Monday, March 14, 2011

Color Hand Sketch

To supplement my recent figure practice I watched a DVD by Howard Sanden today. Sanden uses a complex system of premixed paints (that he sells). I dislike the idea of premixed paint and don't own any, but there is no question that Sanden paints great hands. I sketched this after watching his DVD. I may watch it again someday, with the sound turned off...Sanden keeps telling us things like he is mixing "Neutral 7 with a bit of Venetian red"...(not all that helpful when you don't own any "Neutral 7" and you have no clue whatever which paints combine to be "Neutral 7"). On and on he goes: "I use a bit of Neutral 5 here" (Whatevs!) I stopped short of restating and detail. This was a taxing exercise. Maybe I'll look at it again in a day or so.
(Well, I do recommend the DVD, in retrospect, it has more positive than negative going on).

(Top Photo) Color Sketch: Celeste Bergin, Sanden Hand Exercise, oil on 12x9 canvas panel
(Bottom Photos) Sanden instructs: #1 Sketch out in pencil, #2, place darkest darks, #3 place halftones, #4 finish




18 comments:

Marcia Vander Schaaf said...

Thanks for the posting! Love the introspective and careful analysis. Very helpful info!

Dave Starr said...

I saw one of his videos a long time ago and remember thinking that he must have had 30 different paints out. It was confusing as hell! I wonder if a breakdown of what paints translate to his zone system exists somewhere. Your exercise seems to have come out great. It looks awfully good to me!

Celeste Bergin said...

Thanks, Marcia and Dave!
Dave, even if a "cheat sheet" for his numbered system existed I kind of think it wouldn't be a picnic to deal with. Just the same, it really was an informative DVD. I liked watching how he applied the paint.

nouvelles couleurs - vienna atelier said...

very nice, really lovely, I like a lot hands, they tell a lot ...

rajasekharan said...

great...Thank you for sharing the procedures...

Mariano Zucchi said...

Hi Celeste,
those hands came out good. It sound like a very complex system; is always good trying different things! Eventually your own system is always the better, best
Mariano

William R. Moore said...

Celeste, I have three of Sanden's books on portrait painting. If you can find a copy of "Painting The Head in Oil,"by Sanden ( out of print now) shows exactly how he mixed by proportion his 3 lights, 2 halftones and 2 darks and three neutrals. He shows how to mix enough to fill an empty tube for each ( which he did before he started having them manufactured). His system is for expedience of mixing what he would mix anyway.

He places two rows of paint on the palette.the top row consist of Ultra b.,Cer b., vir G, Chrom Ox G, Aliz. Bur U, Cad O, Ven R, Cad R l, Y orh, Cad Y l and the bottom row Iv b, 3 newtrals, 2 darks, 2 Halftones, 3 Lights and Permalba W.

An example of his mixture for a tube of his Halftone 1 is White 57 units, Yellow Orhre 14 units, Viridian9 units and Cadmium Red Light 2 nits. That mixture is not unlike what we might mix in a lesser quantity for a note in the flesh of a portrait plus any additions.

He has on his palette 12 hues (top) and 10 premixed plus black and White ( bottom) He just gets familiar with a little larger key board. There is a lot to be gleaned from his books even if you don't premix.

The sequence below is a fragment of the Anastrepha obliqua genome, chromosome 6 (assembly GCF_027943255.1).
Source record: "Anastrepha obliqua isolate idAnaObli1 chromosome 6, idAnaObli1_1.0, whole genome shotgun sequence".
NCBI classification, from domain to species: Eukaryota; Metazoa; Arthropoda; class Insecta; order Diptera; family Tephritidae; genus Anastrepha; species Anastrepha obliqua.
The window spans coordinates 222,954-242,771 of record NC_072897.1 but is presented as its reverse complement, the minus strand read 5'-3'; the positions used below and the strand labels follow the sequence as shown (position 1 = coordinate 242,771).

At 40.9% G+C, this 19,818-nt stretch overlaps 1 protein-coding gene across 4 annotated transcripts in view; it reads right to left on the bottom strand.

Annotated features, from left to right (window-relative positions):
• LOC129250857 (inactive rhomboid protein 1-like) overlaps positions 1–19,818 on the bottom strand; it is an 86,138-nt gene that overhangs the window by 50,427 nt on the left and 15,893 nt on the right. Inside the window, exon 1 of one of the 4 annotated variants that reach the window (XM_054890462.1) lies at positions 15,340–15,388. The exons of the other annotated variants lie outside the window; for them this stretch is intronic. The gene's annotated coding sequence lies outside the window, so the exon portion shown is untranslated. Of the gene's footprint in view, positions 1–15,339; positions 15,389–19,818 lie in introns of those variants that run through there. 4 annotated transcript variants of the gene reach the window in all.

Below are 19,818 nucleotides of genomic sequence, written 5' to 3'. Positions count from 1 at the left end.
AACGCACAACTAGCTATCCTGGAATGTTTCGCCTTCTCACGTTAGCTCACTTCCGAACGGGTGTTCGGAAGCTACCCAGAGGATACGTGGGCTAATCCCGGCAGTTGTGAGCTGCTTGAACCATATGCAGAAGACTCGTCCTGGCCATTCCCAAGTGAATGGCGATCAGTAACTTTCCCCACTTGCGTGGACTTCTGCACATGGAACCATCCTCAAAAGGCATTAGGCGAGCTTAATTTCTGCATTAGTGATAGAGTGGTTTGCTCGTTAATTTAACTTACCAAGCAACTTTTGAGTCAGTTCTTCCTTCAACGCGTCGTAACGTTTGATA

He often painted a head shoulder portrait demo at The Art Students League in 1 hour. Expedience!

He learned this method from Samuel Edmund Oppenheim, his teacher at A.S.L.

Note: His work is methodical, less intuitive and less emotional. He paints very accepted, crafted portraits likenesses for the commissioned portrait market.

rob ijbema said...

pre mixed paints is odd
what next pre mixed atmosphere
pre mixed light
how about a tube of pre mixed shadow?
you keep mixing celeste,you did great here!

Jane said...

Great hands!!

Casey Klahn said...

Well done - this is a hard project. You make it look easy, too.

Linda Popple said...

Beautifully painted hands, Celeste! Good exercise.

Jan Yates, SCA said...

interesting process--i especially like how you've handled the wrist and continuity through to the forefinger-you've really modelled the hands as a 'whole' -like your palette too

Robin said...

Casey is right, you make it look easy. Until you try figurative painting, you can't appreciate how challenging it is, particularly with hands (or any other body part for that matter!)

Christabel said...

Great hands Celeste, I love your work, thanks for sharing the steps.

Janelle Goodwin said...

Beautiful hands, Celeste. I've always heard that painting/drawing hands is one of the hardest things to do. Great job!

hw (hallie) farber said...

Such gentle, expressive hands. I could never follow these directions.

AutumnLeaves said...

Well you sure handled these hands beautifully (and the pun really wasn't intended but I can't think fast enough to come up with another word for 'handled'). I love the dramatic background for them!

Thomas Kitts said...

Hi Celeste:

Here a quote by Fechin you might agree with. And for some reason my comment didn't take last time...

"Any standardization is negative in its meaning. If conventional shades and colors are used, the ability to see them in reality is lost. It is essential that the artist should regard every new painting as an entirely special world of color, light, form and line. Every new canvas is a completely new challenge."

Necholai Fechin

Sanden os a fine and appropriately recognized artist, but I don't particularly care for his handling of color. Fechin explains why.

Thomas